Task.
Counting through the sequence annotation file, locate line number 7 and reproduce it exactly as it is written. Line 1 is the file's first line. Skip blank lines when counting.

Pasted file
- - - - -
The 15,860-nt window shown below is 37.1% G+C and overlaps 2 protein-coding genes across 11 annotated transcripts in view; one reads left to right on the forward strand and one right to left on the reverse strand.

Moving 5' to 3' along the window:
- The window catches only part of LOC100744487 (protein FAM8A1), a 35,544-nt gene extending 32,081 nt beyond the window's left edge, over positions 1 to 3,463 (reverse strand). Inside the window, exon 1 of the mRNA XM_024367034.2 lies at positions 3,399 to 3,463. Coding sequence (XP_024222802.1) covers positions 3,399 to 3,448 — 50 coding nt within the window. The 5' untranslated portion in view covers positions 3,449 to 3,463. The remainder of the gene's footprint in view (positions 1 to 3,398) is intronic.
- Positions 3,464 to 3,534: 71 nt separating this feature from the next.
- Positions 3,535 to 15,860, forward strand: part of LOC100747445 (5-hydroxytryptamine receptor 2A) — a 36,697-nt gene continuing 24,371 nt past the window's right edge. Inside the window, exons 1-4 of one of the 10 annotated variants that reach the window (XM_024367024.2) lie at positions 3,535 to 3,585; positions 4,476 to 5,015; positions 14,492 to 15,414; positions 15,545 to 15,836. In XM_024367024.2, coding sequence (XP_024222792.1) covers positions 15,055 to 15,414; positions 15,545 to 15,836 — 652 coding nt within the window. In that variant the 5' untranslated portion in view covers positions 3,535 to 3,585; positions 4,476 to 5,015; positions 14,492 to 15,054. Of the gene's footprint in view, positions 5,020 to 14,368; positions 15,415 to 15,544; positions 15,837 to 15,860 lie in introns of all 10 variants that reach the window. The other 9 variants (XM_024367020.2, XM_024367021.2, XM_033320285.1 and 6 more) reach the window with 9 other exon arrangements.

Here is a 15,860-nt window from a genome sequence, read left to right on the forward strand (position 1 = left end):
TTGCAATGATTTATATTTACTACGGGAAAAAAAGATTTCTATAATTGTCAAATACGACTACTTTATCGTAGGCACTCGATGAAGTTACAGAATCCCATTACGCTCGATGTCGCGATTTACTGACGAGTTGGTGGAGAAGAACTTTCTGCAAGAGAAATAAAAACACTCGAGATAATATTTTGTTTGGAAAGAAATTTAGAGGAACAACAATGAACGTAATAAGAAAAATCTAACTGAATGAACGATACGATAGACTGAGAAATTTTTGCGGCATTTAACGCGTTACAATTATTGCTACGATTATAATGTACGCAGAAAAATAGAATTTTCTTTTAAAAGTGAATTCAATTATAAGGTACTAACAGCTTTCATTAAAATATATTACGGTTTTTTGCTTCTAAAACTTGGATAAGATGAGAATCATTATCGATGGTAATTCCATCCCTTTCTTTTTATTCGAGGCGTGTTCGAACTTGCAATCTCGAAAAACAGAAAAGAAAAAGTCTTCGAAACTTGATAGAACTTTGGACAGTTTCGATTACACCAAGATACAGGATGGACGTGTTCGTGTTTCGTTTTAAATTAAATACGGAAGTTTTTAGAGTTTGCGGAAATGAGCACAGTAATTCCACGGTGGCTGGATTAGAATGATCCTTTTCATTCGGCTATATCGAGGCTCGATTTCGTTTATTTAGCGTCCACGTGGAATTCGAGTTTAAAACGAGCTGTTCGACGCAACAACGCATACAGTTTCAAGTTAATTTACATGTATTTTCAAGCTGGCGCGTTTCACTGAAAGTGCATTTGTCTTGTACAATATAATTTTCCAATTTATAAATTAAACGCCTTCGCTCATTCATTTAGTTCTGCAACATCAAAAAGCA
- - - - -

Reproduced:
TTGCAATGATTTATATTTACTACGGGAAAAAAAGATTTCTATAATTGTCAAATACGACTACTTTATCGTAGGCACTCGATGAAGTTACAGAATCCCATTACGCTCGATGTCGCGATTTACTGACGAGTTGGTGGAGAAGAACTTTCTGCAAGAGAAATAAAAACACTCGAGATAATATTTTGTTTGGAAAGAAATTTAGAGGAACAACAATGAACGTAATAAGAAAAATCTAACTGAATGAACGATACGATAGACTGAGAAATTTTTGCGGCATTTAACGCGTTACAATTATTGCTACGATTATAATGTACGCAGAAAAATAGAATTTTCTTTTAAAAGTGAATTCAATTATAAGGTACTAACAGCTTTCATTAAAATATATTACGGTTTTTTGCTTCTAAAACTTGGATAAGATGAGAATCATTATCGATGGTAATTCCATCCCTTTCTTTTTATTCGAGGCGTGTTCGAACTTGCAATCTCGAAAAACAGAAAAGAAAAAGTCTTCGAAACTTGATAGAACTTTGGACAGTTTCGATTACACCAAGATACAGGATGGACGTGTTCGTGTTTCGTTTTAAATTAAATACGGAAGTTTTTAGAGTTTGCGGAAATGAGCACAGTAATTCCACGGTGGCTGGATTAGAATGATCCTTTTCATTCGGCTATATCGAGGCTCGATTTCGTTTATTTAGCGTCCACGTGGAATTCGAGTTTAAAACGAGCTGTTCGACGCAACAACGCATACAGTTTCAAGTTAATTTACATGTATTTTCAAGCTGGCGCGTTTCACTGAAAGTGCATTTGTCTTGTACAATATAATTTTCCAATTTATAAATTAAACGCCTTCGCTCATTCATTTAGTTCTGCAACATCAAAAAGCA